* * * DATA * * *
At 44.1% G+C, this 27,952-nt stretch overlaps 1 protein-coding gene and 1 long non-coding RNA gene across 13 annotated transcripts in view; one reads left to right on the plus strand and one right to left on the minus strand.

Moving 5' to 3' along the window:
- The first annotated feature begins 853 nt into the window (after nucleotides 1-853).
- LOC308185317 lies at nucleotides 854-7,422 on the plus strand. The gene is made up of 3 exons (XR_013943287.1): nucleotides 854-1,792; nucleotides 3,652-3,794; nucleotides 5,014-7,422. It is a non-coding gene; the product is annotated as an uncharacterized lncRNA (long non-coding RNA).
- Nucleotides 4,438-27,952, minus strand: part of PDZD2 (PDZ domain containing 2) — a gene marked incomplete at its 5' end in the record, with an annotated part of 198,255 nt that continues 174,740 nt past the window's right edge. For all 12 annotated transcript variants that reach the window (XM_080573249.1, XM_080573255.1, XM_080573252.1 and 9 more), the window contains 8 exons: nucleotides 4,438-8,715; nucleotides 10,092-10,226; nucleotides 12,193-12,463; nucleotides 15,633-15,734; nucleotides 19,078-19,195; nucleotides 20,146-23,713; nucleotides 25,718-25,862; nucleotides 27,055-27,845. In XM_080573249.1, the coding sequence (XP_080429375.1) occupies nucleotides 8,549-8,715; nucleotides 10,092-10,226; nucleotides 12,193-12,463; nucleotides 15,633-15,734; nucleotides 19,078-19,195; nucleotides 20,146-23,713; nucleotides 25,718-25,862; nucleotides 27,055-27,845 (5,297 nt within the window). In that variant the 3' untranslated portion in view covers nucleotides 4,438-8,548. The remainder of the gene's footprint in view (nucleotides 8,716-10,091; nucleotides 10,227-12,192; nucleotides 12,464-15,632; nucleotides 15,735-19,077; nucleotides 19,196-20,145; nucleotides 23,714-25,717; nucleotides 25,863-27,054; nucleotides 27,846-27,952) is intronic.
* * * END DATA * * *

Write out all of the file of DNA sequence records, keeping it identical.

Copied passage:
At 44.1% G+C, this 27,952-nt stretch overlaps 1 protein-coding gene and 1 long non-coding RNA gene across 13 annotated transcripts in view; one reads left to right on the plus strand and one right to left on the minus strand.

Moving 5' to 3' along the window:
- The first annotated feature begins 853 nt into the window (after nucleotides 1-853).
- LOC308185317 lies at nucleotides 854-7,422 on the plus strand. The gene is made up of 3 exons (XR_013943287.1): nucleotides 854-1,792; nucleotides 3,652-3,794; nucleotides 5,014-7,422. It is a non-coding gene; the product is annotated as an uncharacterized lncRNA (long non-coding RNA).
- Nucleotides 4,438-27,952, minus strand: part of PDZD2 (PDZ domain containing 2) — a gene marked incomplete at its 5' end in the record, with an annotated part of 198,255 nt that continues 174,740 nt past the window's right edge. For all 12 annotated transcript variants that reach the window (XM_080573249.1, XM_080573255.1, XM_080573252.1 and 9 more), the window contains 8 exons: nucleotides 4,438-8,715; nucleotides 10,092-10,226; nucleotides 12,193-12,463; nucleotides 15,633-15,734; nucleotides 19,078-19,195; nucleotides 20,146-23,713; nucleotides 25,718-25,862; nucleotides 27,055-27,845. In XM_080573249.1, the coding sequence (XP_080429375.1) occupies nucleotides 8,549-8,715; nucleotides 10,092-10,226; nucleotides 12,193-12,463; nucleotides 15,633-15,734; nucleotides 19,078-19,195; nucleotides 20,146-23,713; nucleotides 25,718-25,862; nucleotides 27,055-27,845 (5,297 nt within the window). In that variant the 3' untranslated portion in view covers nucleotides 4,438-8,548. The remainder of the gene's footprint in view (nucleotides 8,716-10,091; nucleotides 10,227-12,192; nucleotides 12,464-15,632; nucleotides 15,735-19,077; nucleotides 19,196-20,145; nucleotides 23,714-25,717; nucleotides 25,863-27,054; nucleotides 27,846-27,952) is intronic.